Sustainability thinking is present and future minded. The "uses of the past" in the present and future are many. That is the nature of applied work. As readers of this blog know, I'm interested in acoustic ecology, and in the place of sound in the biocultural evolution of life on this planet. As a historian I'm interested in the past as past--what it was like, for example, to live in the sound environment of a medieval French peasant. But as an applied ethnomusicologist I'm curious about that sound environment not only because I'm interested in the acoustic experiences of a French peasant in the past but because I want to know how understanding that sound environment might help us develop policy regarding sound in the present and future. Although it's a pleasurable thought experiment to imagine myself inside the world of Martin Guerre, I wouldn't want to dwell there.
And what if I found a stringed musical instrument buried in a medieval French peasant's grave? My first questions, of course, would be how was it made, how was it played, what did it sound like, and how was it used? I might take measurements and see if I could construct an instrument very like it. (I would want to preserve the original for study, in its original state.) In that regard I am interested in the past as past. But when I begin to conjure up the medieval French sound world I am always comparing it with present-day soundscapes, just as I do when I read and imagine Thoreau's soundscape descriptions of Walden or a mid-nineteenth century Massachusetts farm.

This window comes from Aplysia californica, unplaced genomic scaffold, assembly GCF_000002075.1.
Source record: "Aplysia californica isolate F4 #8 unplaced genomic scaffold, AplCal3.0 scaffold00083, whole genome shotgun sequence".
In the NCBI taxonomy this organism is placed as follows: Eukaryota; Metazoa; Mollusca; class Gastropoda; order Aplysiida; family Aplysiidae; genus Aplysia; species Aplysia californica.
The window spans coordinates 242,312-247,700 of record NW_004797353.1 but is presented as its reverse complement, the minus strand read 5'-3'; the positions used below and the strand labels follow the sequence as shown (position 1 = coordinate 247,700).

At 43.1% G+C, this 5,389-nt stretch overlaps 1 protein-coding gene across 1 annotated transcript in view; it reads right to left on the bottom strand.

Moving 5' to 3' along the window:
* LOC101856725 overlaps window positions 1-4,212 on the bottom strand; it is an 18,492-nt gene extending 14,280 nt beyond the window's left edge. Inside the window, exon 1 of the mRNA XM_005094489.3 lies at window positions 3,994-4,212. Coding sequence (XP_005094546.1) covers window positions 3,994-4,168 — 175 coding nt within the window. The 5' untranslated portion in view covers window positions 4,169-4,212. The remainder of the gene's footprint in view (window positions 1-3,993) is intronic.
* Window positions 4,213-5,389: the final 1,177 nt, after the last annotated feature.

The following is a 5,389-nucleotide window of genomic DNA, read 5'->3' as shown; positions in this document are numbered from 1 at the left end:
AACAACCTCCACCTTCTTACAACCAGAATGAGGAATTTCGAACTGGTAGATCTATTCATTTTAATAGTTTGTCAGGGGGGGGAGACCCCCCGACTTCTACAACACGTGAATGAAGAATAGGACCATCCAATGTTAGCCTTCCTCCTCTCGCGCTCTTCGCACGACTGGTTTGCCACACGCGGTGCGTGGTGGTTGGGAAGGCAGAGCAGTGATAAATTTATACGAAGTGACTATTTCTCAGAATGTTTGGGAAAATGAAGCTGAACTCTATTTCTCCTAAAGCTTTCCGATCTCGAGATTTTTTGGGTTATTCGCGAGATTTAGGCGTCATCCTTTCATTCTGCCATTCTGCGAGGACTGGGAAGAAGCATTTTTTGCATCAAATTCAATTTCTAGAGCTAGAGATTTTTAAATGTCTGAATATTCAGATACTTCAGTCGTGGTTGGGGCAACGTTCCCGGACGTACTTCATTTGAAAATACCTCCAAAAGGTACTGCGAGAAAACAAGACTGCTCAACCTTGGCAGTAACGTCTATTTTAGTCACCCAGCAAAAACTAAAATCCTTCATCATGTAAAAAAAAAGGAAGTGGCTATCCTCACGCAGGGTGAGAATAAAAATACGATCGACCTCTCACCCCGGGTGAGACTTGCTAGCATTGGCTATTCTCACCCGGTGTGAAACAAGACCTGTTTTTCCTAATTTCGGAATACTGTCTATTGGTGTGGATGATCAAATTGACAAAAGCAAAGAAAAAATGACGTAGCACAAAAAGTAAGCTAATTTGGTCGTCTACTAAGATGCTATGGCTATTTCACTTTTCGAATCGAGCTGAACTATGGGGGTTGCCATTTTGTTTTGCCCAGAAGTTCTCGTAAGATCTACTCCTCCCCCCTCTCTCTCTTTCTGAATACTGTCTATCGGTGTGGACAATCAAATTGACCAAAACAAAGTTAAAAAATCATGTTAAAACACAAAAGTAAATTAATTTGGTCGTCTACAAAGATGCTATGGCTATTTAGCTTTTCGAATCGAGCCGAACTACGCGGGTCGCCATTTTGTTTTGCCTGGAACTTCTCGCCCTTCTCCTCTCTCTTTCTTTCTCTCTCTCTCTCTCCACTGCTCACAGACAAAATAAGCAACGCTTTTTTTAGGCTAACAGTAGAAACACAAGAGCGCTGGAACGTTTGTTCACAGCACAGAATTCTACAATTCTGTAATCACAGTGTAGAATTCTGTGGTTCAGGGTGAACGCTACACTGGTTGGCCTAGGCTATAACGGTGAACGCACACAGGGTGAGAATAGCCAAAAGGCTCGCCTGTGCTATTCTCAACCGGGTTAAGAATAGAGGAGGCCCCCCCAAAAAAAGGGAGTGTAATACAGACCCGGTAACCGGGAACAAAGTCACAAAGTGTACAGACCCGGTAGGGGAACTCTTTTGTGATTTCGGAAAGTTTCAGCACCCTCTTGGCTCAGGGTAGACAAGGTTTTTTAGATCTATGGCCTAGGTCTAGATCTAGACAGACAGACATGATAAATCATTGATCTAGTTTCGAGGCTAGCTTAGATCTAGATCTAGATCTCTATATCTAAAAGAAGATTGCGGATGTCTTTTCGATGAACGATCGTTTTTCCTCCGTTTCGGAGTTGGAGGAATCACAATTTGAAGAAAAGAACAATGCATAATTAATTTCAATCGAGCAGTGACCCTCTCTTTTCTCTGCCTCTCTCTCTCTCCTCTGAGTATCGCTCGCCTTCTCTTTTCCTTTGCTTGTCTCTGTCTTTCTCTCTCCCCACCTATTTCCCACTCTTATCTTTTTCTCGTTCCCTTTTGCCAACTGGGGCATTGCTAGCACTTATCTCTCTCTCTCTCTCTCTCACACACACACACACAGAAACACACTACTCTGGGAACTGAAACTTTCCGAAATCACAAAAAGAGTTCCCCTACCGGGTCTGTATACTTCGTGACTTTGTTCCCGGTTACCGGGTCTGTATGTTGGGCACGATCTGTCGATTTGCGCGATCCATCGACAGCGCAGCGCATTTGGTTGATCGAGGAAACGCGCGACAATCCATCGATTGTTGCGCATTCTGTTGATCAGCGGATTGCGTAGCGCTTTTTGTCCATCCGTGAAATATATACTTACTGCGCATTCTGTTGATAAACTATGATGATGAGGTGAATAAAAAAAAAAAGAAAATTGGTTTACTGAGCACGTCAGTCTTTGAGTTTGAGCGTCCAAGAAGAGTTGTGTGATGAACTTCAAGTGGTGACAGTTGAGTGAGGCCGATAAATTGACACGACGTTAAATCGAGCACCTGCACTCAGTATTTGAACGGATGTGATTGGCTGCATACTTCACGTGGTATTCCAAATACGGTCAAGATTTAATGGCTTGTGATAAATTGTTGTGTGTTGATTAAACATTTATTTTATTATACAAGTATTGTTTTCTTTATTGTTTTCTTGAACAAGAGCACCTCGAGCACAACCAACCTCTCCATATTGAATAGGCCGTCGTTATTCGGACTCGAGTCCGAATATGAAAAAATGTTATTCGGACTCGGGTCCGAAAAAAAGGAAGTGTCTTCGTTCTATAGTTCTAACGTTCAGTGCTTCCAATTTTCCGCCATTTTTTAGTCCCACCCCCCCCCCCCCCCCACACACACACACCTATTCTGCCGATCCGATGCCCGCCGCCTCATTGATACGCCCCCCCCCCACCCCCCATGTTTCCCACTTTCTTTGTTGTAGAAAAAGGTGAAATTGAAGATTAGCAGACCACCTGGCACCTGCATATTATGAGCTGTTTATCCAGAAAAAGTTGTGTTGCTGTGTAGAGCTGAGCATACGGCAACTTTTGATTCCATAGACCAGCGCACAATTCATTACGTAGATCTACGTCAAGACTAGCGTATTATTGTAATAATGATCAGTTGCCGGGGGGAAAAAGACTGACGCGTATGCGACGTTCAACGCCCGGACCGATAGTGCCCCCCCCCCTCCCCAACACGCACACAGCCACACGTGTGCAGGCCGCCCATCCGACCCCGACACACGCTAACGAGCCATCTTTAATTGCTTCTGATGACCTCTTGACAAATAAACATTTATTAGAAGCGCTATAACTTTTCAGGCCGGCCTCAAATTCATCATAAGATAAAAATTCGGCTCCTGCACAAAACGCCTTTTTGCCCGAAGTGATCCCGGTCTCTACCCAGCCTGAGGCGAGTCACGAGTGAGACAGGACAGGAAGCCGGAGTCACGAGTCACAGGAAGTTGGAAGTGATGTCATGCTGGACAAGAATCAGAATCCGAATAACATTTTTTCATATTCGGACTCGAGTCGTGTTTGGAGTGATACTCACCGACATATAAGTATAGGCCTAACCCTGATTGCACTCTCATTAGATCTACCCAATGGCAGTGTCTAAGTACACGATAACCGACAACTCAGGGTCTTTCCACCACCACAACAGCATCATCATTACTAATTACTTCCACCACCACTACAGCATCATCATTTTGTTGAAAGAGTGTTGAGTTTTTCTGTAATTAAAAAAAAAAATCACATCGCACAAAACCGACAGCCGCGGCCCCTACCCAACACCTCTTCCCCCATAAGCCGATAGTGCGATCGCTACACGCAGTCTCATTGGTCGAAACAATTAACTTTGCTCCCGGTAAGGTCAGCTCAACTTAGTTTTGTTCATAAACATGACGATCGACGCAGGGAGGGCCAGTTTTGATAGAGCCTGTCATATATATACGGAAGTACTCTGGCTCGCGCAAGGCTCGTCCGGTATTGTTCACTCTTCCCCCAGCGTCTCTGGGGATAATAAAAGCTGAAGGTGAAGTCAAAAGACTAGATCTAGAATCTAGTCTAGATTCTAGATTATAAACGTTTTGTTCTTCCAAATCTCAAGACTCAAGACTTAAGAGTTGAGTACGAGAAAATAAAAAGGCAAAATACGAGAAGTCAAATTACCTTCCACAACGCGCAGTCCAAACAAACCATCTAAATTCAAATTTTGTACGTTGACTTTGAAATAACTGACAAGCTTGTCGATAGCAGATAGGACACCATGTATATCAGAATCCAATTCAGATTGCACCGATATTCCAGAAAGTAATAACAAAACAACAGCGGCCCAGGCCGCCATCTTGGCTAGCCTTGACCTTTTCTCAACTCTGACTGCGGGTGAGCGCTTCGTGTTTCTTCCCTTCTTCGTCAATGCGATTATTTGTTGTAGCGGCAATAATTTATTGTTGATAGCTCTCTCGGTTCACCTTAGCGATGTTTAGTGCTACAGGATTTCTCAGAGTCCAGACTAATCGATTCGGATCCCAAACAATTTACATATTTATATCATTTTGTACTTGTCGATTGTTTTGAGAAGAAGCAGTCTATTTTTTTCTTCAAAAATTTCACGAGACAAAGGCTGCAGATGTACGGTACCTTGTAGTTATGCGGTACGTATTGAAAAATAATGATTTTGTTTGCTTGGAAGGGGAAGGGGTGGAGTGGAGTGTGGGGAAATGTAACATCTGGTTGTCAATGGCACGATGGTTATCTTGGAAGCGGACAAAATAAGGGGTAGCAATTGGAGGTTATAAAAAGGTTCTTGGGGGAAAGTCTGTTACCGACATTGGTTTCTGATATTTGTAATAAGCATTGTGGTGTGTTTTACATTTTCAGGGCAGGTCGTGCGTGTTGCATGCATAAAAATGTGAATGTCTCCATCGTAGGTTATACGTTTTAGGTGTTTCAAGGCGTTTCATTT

I began thinking about this in response to a series of talks on vernacular architecture as history, at the American Folklore Society conference a couple of weeks ago. In particular, Jerry Pocius and Thomas Carter both lamented present-day folklorists' lack of interest in doing folklore and architectural history, period, let alone doing it the way they did (and still do): take meticulous and accurate measurements, imagine what it was like to use these objects and live in these spaces, and use oral history as a way to get at the past as past (not as it bears on the present). Pocius and Carter attributed the problem to what I've called "the ethnographic turn" to interpretation in folklore (it was the same in ethnomusicology and cultural anthropology), a turn that emphasized synchronic studies, ethnographic presents. After the ethnographic turn, the past was important chiefly insofar as it illuminated the present.